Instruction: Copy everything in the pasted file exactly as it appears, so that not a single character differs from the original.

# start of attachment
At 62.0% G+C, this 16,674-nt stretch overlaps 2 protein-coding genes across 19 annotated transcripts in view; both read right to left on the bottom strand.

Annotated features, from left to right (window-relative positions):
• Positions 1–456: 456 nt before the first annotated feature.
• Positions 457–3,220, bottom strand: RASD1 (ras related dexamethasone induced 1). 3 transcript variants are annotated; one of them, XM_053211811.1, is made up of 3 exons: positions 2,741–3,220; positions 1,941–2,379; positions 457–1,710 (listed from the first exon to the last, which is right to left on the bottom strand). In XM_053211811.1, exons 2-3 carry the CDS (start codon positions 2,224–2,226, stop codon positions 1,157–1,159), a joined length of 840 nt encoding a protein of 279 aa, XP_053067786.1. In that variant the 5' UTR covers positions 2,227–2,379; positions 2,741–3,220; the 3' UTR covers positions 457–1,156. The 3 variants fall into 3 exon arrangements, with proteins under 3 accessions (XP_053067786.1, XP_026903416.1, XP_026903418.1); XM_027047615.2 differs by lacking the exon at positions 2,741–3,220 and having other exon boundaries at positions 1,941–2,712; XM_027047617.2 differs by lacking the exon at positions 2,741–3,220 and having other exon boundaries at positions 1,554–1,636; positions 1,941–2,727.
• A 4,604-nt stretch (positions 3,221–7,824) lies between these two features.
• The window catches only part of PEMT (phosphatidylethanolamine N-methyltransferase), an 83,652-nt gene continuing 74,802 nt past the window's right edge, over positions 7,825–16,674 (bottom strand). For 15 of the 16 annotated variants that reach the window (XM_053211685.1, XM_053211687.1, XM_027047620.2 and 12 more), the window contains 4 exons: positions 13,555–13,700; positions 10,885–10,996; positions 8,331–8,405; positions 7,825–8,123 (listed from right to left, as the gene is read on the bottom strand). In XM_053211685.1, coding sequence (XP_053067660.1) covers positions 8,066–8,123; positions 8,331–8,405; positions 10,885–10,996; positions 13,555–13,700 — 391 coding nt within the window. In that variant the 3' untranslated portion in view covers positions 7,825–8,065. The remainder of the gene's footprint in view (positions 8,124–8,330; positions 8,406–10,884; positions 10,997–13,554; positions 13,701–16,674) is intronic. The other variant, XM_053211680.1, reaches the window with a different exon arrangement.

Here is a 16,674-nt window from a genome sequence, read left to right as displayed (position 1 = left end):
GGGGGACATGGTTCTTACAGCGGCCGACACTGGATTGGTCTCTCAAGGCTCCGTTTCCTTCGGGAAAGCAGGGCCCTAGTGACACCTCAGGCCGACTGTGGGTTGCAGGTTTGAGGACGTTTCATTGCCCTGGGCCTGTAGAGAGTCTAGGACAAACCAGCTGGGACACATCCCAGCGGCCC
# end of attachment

At 62.0% G+C, this 16,674-nt stretch overlaps 2 protein-coding genes across 19 annotated transcripts in view; both read right to left on the bottom strand.

Annotated features, from left to right (window-relative positions):
• Positions 1–456: 456 nt before the first annotated feature.
• Positions 457–3,220, bottom strand: RASD1 (ras related dexamethasone induced 1). 3 transcript variants are annotated; one of them, XM_053211811.1, is made up of 3 exons: positions 2,741–3,220; positions 1,941–2,379; positions 457–1,710 (listed from the first exon to the last, which is right to left on the bottom strand). In XM_053211811.1, exons 2-3 carry the CDS (start codon positions 2,224–2,226, stop codon positions 1,157–1,159), a joined length of 840 nt encoding a protein of 279 aa, XP_053067786.1. In that variant the 5' UTR covers positions 2,227–2,379; positions 2,741–3,220; the 3' UTR covers positions 457–1,156. The 3 variants fall into 3 exon arrangements, with proteins under 3 accessions (XP_053067786.1, XP_026903416.1, XP_026903418.1); XM_027047615.2 differs by lacking the exon at positions 2,741–3,220 and having other exon boundaries at positions 1,941–2,712; XM_027047617.2 differs by lacking the exon at positions 2,741–3,220 and having other exon boundaries at positions 1,554–1,636; positions 1,941–2,727.
• A 4,604-nt stretch (positions 3,221–7,824) lies between these two features.
• The window catches only part of PEMT (phosphatidylethanolamine N-methyltransferase), an 83,652-nt gene continuing 74,802 nt past the window's right edge, over positions 7,825–16,674 (bottom strand). For 15 of the 16 annotated variants that reach the window (XM_053211685.1, XM_053211687.1, XM_027047620.2 and 12 more), the window contains 4 exons: positions 13,555–13,700; positions 10,885–10,996; positions 8,331–8,405; positions 7,825–8,123 (listed from right to left, as the gene is read on the bottom strand). In XM_053211685.1, coding sequence (XP_053067660.1) covers positions 8,066–8,123; positions 8,331–8,405; positions 10,885–10,996; positions 13,555–13,700 — 391 coding nt within the window. In that variant the 3' untranslated portion in view covers positions 7,825–8,065. The remainder of the gene's footprint in view (positions 8,124–8,330; positions 8,406–10,884; positions 10,997–13,554; positions 13,701–16,674) is intronic. The other variant, XM_053211680.1, reaches the window with a different exon arrangement.

Here is a 16,674-nt window from a genome sequence, read left to right as displayed (position 1 = left end):
GGGGGACATGGTTCTTACAGCGGCCGACACTGGATTGGTCTCTCAAGGCTCCGTTTCCTTCGGGAAAGCAGGGCCCTAGTGACACCTCAGGCCGACTGTGGGTTGCAGGTTTGAGGACGTTTCATTGCCCTGGGCCTGTAGAGAGTCTAGGACAAACCAGCTGGGACACATCCCAGCGGCCC